Scott Ignores Important Issues In State of State Address

Mar 8, 2015 by

The 2015 legislative session is officially underway and the opening day was filled with the customary pomp and circumstance. Legislators’ desks were filled with flowers, dignitaries were present, prayers were offered, patriotic songs were sung and the Senate president and speaker of the House presented their visions to their respective chambers.

Then the governor got the chance to address all 160 legislators in a joint session. This is a great opportunity for the governor to set the tone for the 60-day session; to set out lofty and ambitious goals; to urge the Florida Legislature to adopt his agenda; and to make his case to those who control both the policy and the purse strings.

So how did Gov. Rick Scott do?

This was Scott’s fifth State of the State address and I think he’s getting a little better at public speaking. He started with an endearing and self-deprecating line about his “world renowned oratorical skills.” This not only humanized him but it also lowered expectations.

Scott has often mentioned that Texans know how to brag about their state and we should do that more in Florida. He used his address to the Legislature and the TV audience to do just that. He rattled off all the positive economic indicators like reducing unemployment from 11.1 to 5.6 percent and adding over 700,000 private sector jobs. He bragged about a 43-year low in the crime rate, reducing debt, becoming the third largest state and attracting 97 million tourists last year.

There is a lot of good happening in Florida and everyone loves to hear positive news. His address stuck to two related and positive themes — Florida exceptionalism and making dreams come true. He highlighted several individuals and companies and focused on those started long ago that have become synonymous with Florida like Disney World, the Columbia Restaurants and Publix Supermarkets.

For delivery, setting a positive tone and a cohesive theme, Scott fared well. He then ventured into the actual substance of the address outlining five familiar goals.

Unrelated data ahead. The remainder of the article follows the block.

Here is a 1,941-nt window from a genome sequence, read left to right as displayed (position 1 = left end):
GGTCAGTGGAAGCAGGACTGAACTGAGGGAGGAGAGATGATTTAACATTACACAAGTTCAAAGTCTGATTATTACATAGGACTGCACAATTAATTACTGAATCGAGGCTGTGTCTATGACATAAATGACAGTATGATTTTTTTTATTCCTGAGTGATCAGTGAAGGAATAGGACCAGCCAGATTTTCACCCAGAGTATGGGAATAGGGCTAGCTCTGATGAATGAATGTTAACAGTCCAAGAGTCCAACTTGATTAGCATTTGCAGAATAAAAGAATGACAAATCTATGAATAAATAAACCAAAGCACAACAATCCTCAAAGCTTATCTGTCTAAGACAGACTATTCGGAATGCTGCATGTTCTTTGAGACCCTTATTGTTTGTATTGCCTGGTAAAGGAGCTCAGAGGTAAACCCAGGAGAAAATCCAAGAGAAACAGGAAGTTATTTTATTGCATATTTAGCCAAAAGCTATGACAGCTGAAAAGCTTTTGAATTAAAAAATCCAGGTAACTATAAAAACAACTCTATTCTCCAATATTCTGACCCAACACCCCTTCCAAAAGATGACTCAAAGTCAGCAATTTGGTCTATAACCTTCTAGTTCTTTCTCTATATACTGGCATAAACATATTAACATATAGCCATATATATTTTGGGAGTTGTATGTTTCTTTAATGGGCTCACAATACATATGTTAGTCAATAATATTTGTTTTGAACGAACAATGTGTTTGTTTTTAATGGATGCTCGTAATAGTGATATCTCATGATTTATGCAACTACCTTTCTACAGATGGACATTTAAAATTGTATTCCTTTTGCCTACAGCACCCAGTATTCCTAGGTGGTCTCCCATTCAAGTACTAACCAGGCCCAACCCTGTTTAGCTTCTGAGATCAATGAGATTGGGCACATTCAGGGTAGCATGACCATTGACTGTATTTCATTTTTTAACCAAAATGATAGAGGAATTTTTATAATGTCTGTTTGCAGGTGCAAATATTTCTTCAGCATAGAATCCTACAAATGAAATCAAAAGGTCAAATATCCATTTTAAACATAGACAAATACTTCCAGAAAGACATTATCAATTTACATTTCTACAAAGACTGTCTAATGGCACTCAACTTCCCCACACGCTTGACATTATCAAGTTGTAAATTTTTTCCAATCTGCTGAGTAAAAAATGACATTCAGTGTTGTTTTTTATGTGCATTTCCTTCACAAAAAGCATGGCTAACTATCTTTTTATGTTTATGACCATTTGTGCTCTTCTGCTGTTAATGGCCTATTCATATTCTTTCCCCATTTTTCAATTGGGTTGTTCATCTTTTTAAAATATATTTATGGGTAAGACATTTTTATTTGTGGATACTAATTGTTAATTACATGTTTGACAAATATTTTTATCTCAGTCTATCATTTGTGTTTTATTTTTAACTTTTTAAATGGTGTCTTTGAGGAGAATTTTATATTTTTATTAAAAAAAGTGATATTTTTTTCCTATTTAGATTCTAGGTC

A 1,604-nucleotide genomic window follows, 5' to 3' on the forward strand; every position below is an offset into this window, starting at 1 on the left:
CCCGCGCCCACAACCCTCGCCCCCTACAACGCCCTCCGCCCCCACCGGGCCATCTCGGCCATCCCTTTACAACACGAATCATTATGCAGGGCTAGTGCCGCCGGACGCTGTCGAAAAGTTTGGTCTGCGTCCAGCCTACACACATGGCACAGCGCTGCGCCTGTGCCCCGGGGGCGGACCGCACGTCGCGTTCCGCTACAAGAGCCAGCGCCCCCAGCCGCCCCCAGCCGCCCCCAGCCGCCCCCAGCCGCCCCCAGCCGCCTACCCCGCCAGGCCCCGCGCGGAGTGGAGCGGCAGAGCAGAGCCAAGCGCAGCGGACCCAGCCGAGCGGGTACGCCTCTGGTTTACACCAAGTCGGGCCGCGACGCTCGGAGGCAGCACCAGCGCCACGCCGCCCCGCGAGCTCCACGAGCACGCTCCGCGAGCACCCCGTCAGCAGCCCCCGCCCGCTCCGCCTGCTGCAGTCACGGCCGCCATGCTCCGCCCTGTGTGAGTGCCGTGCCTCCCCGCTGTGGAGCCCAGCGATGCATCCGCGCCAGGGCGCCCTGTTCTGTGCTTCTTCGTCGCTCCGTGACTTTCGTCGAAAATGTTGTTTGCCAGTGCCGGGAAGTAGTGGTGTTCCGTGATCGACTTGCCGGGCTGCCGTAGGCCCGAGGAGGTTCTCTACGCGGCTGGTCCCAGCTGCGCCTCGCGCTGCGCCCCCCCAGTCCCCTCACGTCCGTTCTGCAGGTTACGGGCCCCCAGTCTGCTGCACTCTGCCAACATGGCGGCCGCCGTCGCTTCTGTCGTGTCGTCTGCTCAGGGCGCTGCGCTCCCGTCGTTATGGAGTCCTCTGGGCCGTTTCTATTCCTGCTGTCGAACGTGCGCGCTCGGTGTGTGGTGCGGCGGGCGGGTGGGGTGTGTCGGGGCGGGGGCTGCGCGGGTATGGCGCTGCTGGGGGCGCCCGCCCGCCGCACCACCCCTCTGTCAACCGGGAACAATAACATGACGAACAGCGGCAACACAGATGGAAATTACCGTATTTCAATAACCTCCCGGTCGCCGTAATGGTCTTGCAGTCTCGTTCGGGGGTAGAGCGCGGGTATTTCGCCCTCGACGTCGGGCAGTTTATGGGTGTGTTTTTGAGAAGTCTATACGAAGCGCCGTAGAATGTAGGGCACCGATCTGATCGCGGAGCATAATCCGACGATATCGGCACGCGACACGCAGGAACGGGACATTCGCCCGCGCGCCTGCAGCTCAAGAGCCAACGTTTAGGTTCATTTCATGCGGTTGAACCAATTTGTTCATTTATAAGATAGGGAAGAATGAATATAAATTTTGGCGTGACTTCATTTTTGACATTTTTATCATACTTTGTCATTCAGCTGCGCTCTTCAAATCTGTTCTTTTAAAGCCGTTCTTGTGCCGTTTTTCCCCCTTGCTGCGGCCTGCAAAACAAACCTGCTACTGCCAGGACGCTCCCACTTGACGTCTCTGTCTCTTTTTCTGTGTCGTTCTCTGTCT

As he has done in his past four addresses, he expressed his desire to continue cutting taxes with his oft-used phrase, “Floridians can spend their money better than government can.” His tax-cutting wishes for this session include the tax on cell phones and TVs, the tax on manufacturing equipment and the sales tax on college textbooks.

The Legislature loves to cut taxes and will most likely do so this year with increasing revenues making that possible. We’ll have to wait and see whether they will cut them in the areas Gov. Scott suggested or somewhere else.

Scott’s second goal is a college affordability bill that will prevent increasing tuition — an admirable endeavor.

While we all would like college to be affordable, we have to keep up with changing technology and recruit and maintain quality professors. College costs are paid for by a combination of tuition, scholarships and state investment. If we want to keep tuition low, we need to invest more or else we risk lowering quality.

Scott’s third goal was to invest in workforce development. He listed $56 million of spending proposals, some of which appear to be ongoing.

His fourth goal is to increase K-12 education funding. On the campaign trail, Scott boasted about historically high funding for education. Fact checkers determined the lump sum was the highest but since we had more students to teach; the per pupil funding was not. Scott vowed to increase per pupil funding to $50 more than the highest level funded under former Gov. Charlie Crist.

This is a large-ticket item but with home values on the rise, an increase in property tax revenue will generate more for education without putting the entire fiscal burden on the state.

Lastly, Scott expressed a commitment to environmental and agricultural programs and rattled off some promising funding numbers. Unfortunately, his actual proposal does not fully fund Florida Forever nor does it adequately address the voters’ wishes when they passed Amendment One with 75 percent of the vote.

The Legislature will consider nearly 1,500 bills in the 60-day session dealing with a plethora of issues. The governor’s limited agenda was anything but bold. While I applaud his efforts to cut taxes, keep college tuition low, train workers, increase education funding and restore environmental funding — the devil is in the details and those were lacking in his address.

Also lacking was any mention of expanding Medicaid or dealing with the billion-dollar shortfall in his budget due to the lack of federal dollars for indigent care. He also failed to address the suspicious deaths and corruption reported in our prisons, the crumbling prison buildings and the need for more funding and staff.

Other hotbed issues that he ignored were school testing, solar power, gambling, medical marijuana, minimum wage, child deaths under Department of Children & Families supervision, and criminal justice reform.

What’s remarkable about the governor’s speech had more to do with what he didn’t say.

Paula Dockery is a syndicated columnist who served in the Florida Legislature for 16 years as a Republican from Lakeland. She can be reached at

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